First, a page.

When there is no defined schedule, no planned route, life’s most difficult decision each day is, where do we go next? Yes, the fact that such a trivial matter is our daily burden means that our life is utterly incredible at this moment, but somehow it still tends to become a major point of anxiety.
I look at the atlas and I am suddenly paralyzed with indecision, I read through the guidebook and imagine visiting every wine tasting, lighthouse tour and picnic stop within our general vicinity. If we miss the beach covered in mysterious ocean glass, will I ever see it again? If we head east instead of south, will I never see the continent’s largest sand dunes? What if I never smell the sea cavern that is home to hundreds of sea lions? At some point in the morning I always end up realizing that I must make a decision or we will be sitting at the Arco gas station for the rest of our lives. Luckily, for the next part of the trip I had Chase and Alex in the car to calm my worrisome mind.
We left Portland first thing in the morning knowing that we needed to reach San Francisco within the next month. If we wanted to take the shortest route, we could have cruised down I-5 for 650 miles and reached it without a hitch. But, how boring is a road trip that only drives on one road, and a four lane interstate for that matter? Instead, we left Portland and went west, back to the beach. Chase and I were still in a delightful daze from our visit to Cannon Beach and we wanted to show Alex the beach beauty. The lovely highway 101 runs all along the coast of Oregon, making it easy to leisurely explore the wild coast.
On the way to the beach we made a pit stop at the Tillamook factory. While you in the Midwest may have never heard of Tillamook cheese, it is a regional mainstay in the West. We have seen it on grocery shelves from Seattle to San Francisco. Tillamook is famous for it’s rain, they receive over 90 inches each year, which makes for lush green grass and the perfect place for cows. There are about 120 dairy farms in Tillamook County, which amounts to 28,000 cows countywide. In the early 1900’s local farmers organized their efforts and created a dairy cooperative that is still responsible today for running the Tillamook factory. Together, their farms produce about 1.3 million pounds of milk each day, all of which is processed into award winning cheese, yogurt and ice cream. We spent a couple delicious hours sampling cheese and watching the incredible workings of a dairy factory. After our tour and tastings we felt like we deserved lunch and we were well rewarded at the factory cafe with gooey grilled cheese sandwiches and tomato soup.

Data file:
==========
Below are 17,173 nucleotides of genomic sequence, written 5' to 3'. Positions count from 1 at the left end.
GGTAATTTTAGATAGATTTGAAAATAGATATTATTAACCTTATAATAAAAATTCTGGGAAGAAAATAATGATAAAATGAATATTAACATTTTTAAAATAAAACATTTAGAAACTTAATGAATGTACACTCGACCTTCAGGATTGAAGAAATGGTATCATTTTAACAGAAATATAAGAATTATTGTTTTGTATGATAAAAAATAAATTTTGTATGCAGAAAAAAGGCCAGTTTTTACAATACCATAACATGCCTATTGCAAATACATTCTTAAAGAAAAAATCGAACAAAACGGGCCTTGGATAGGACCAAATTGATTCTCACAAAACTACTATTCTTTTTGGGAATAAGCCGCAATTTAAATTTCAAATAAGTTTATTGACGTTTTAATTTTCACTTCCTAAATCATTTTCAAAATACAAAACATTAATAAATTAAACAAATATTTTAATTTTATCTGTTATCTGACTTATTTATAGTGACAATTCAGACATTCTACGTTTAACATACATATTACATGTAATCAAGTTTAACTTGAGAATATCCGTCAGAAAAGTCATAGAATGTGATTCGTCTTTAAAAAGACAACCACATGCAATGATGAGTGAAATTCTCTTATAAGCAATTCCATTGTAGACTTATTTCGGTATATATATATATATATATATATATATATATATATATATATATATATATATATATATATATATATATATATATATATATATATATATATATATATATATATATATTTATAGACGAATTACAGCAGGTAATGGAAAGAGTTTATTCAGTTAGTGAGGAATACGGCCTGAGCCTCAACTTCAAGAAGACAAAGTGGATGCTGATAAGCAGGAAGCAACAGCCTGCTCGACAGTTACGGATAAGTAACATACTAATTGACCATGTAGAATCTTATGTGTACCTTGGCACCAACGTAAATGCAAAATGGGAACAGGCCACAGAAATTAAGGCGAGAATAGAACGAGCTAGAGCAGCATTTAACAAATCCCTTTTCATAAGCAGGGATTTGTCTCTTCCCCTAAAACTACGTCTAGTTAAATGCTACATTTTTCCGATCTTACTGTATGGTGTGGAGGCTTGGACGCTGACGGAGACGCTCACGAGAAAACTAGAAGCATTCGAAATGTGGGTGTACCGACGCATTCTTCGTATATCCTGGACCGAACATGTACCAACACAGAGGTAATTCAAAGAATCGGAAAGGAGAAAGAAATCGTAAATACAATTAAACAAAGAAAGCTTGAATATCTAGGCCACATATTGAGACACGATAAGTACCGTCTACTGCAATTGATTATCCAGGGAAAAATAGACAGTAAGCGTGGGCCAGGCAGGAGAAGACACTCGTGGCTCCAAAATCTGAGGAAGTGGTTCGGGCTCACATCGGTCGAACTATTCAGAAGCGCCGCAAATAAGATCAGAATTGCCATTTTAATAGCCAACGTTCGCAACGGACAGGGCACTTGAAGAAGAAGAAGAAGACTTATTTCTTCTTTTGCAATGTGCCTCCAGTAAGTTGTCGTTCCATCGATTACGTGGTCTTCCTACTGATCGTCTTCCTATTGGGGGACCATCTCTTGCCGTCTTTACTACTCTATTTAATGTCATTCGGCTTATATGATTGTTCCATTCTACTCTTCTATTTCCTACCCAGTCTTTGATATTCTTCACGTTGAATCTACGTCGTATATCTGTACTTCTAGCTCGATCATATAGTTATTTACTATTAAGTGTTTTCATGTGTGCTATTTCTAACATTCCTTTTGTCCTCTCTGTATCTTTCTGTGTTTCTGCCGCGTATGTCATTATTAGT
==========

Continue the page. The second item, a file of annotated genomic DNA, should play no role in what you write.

After such a filling morning, we walked off our calories along Lincoln City’s beach. This isn’t any ordinary beach, this is a beach filled with treasures. Each year between October and May, the city hides over 2,000 glass floats along a 7 1/2 mile stretch of beach. They commission local glass blowers to create these wonders to promote tourism in the off-season. It sure worked for us. We called the local Visitor Bureau when we were 15 minutes from town and got the scoop. Each day they hide 7-10 floats along the beach to be found by anyone dedicated enough to walk 7 1/2 miles in the rain and wind. We were adventurous, we had rain coats, so we set off determined to search until we found treasure. Three hours later, soaked to the bone and chilly we got back into our car feeling like pirates who couldn’t remember where they had buried their treasure. I wish so much I could show you a picture of us holding our treasure, but it will have to wait until the next time I return to Lincoln City.
As evening approached, we decided that it was going to be a bit too blustery to sleep in a tent. We found the next best thing at the Beverly Beach State Park – a yurt! Yurts became our new best friend on this road trip. For only $40 a night we had the luxury of electricity, heat and shelter. After a warm, restful night of sleep we awoke to find that we were only a couple steps from the beach. There were seals swimming in the ocean and we soaked in the beauty of the coast.
We jumped in the car, eager to get a few miles under our belts, but became distracted within the first six miles by the Yaquina Head State Park. Earlier this year, we splurged and purchased a National Park annual visitor pass for $80.00. Anytime we think we will be able to use it, we do and Yaquina head was the perfect destination. We received an 1800’s style lighthouse tour from the daughter of the keeper, we watched seals bask on the rocks and we touched sea creatures in tidal pools.
Night number two found us in another yurt, this time at the Umpqua Lighthouse State Park, home to North America’s largest coastal sand dunes. We walked around the beautiful freshwater Lake Marie and ended up on the ocean once more, but this time surrounded by sand as far as the eye could see. We had only managed to travel 200 miles in two days, so we decided to pick it up a bit and head inland to Eugene. We had extremely high hopes for Eugene – too high, in fact. I had spent some time researching it’s appeal as a city and on paper it checked all the boxes: decent size city, entrepreneur friendly, thriving art scene and decent weather. However, seeing something in reality is much different than reading about it online. It felt worn out and grungy, not a place where we could see ourselves living. Although we had planned to stay the night in Eugene, we ended up getting out as soon as possible and driving south. Our next destination was Crater Lake and we stayed in Roseburg for the night, a great launching pad for exploration into the Umpqua National Forest.
Only three days into our road trip and we have seen beaches, oceans, sand dunes and mountains. On the agenda next is Crater Lake, hot springs and moldy motels. Check back soon!